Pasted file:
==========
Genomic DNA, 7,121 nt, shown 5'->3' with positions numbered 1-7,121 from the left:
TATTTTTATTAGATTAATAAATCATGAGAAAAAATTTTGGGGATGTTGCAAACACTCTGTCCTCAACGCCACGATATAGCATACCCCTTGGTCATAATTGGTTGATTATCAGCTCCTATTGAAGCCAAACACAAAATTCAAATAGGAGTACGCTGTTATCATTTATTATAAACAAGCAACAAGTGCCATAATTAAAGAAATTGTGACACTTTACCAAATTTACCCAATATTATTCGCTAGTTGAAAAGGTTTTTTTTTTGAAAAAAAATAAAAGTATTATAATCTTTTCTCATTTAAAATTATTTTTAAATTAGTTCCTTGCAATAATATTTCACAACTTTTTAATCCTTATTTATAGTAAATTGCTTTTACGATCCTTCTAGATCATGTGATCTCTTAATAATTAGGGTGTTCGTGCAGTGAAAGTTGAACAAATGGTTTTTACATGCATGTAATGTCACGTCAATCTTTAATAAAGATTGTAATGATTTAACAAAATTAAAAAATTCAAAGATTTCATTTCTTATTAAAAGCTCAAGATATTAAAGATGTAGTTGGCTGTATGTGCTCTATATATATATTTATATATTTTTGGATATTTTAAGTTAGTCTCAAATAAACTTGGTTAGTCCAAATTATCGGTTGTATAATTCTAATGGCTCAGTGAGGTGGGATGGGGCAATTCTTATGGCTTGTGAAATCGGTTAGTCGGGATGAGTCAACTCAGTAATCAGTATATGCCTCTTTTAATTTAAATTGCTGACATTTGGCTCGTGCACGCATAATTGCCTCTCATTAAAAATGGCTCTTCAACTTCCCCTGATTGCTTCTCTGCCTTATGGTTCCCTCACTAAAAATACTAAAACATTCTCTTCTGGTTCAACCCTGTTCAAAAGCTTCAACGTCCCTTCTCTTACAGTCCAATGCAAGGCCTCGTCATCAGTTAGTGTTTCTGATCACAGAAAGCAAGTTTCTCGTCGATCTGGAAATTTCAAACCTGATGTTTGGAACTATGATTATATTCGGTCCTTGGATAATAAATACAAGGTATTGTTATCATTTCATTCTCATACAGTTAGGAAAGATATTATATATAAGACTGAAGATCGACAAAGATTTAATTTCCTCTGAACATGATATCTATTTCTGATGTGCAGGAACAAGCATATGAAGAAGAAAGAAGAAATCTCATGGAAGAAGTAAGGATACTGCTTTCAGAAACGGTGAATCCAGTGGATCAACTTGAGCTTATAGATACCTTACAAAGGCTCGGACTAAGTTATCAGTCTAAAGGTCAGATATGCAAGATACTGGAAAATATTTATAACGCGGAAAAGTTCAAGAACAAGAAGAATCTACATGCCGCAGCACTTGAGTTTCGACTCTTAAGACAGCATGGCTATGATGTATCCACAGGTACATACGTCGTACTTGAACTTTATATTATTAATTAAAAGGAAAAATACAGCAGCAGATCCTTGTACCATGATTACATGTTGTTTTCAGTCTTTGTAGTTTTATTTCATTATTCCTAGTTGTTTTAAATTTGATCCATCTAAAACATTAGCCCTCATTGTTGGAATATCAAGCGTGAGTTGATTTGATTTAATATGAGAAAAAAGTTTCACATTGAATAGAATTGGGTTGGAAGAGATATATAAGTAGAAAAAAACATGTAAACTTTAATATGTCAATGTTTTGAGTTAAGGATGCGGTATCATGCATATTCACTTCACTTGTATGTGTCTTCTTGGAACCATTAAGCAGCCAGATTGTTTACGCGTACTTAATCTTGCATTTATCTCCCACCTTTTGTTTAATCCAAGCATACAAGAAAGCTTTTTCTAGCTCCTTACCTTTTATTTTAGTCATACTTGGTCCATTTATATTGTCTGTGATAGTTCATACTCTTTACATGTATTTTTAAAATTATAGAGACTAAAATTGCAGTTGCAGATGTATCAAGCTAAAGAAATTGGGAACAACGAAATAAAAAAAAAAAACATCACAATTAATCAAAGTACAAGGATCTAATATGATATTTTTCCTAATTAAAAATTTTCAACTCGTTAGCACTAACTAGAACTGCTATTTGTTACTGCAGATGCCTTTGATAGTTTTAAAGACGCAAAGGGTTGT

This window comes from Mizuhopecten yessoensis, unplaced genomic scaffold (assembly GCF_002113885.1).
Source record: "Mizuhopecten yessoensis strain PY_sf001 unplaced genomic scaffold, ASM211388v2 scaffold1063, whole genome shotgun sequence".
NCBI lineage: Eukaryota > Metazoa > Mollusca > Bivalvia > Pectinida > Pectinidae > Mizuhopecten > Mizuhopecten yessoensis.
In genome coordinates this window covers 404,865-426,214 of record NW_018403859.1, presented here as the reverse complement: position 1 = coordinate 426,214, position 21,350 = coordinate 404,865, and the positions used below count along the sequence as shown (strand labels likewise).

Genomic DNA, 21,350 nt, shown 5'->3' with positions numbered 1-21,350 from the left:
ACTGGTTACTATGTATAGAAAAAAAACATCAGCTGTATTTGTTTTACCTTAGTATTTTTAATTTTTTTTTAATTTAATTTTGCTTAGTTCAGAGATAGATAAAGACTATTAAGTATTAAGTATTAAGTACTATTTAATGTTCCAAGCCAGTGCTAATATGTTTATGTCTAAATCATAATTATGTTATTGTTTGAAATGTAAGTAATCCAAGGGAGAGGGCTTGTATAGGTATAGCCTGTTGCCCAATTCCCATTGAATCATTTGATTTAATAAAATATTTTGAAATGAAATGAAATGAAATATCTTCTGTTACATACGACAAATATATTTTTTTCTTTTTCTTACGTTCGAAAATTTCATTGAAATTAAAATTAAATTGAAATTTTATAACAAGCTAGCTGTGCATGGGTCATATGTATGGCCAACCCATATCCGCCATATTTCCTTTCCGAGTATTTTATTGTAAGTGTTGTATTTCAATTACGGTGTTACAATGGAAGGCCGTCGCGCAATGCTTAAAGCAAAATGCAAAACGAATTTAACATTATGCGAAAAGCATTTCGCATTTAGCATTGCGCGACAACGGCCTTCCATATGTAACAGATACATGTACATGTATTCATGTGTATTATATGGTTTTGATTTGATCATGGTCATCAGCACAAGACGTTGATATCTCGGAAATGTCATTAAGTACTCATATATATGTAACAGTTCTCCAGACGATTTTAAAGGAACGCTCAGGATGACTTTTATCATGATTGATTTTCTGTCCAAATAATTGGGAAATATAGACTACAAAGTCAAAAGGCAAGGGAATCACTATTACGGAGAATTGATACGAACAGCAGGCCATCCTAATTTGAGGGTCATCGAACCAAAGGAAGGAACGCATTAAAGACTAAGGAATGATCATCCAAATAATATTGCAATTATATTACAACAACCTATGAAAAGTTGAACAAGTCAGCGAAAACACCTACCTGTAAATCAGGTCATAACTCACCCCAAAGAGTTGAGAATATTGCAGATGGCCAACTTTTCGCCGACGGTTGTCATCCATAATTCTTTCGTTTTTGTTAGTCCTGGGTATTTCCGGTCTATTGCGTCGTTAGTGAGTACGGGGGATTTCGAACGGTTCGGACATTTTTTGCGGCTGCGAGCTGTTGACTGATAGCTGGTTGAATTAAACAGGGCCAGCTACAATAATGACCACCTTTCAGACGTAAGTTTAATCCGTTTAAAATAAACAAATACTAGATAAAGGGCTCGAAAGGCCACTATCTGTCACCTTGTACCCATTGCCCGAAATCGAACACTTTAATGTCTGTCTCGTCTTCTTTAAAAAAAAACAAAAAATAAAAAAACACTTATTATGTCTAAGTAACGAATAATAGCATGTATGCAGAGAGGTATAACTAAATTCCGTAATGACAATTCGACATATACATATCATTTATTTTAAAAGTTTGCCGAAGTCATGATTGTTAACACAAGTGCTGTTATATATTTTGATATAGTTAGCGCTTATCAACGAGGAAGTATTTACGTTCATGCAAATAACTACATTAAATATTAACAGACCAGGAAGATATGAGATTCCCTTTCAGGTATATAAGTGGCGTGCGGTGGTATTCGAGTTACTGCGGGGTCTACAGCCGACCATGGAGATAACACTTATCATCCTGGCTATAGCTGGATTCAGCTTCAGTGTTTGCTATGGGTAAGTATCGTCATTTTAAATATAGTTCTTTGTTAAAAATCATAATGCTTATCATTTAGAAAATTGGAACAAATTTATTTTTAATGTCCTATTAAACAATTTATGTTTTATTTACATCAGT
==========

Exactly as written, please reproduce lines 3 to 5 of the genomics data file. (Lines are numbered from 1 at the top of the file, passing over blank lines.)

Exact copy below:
This window comes from Mizuhopecten yessoensis, unplaced genomic scaffold (assembly GCF_002113885.1).
Source record: "Mizuhopecten yessoensis strain PY_sf001 unplaced genomic scaffold, ASM211388v2 scaffold1063, whole genome shotgun sequence".
NCBI lineage: Eukaryota > Metazoa > Mollusca > Bivalvia > Pectinida > Pectinidae > Mizuhopecten > Mizuhopecten yessoensis.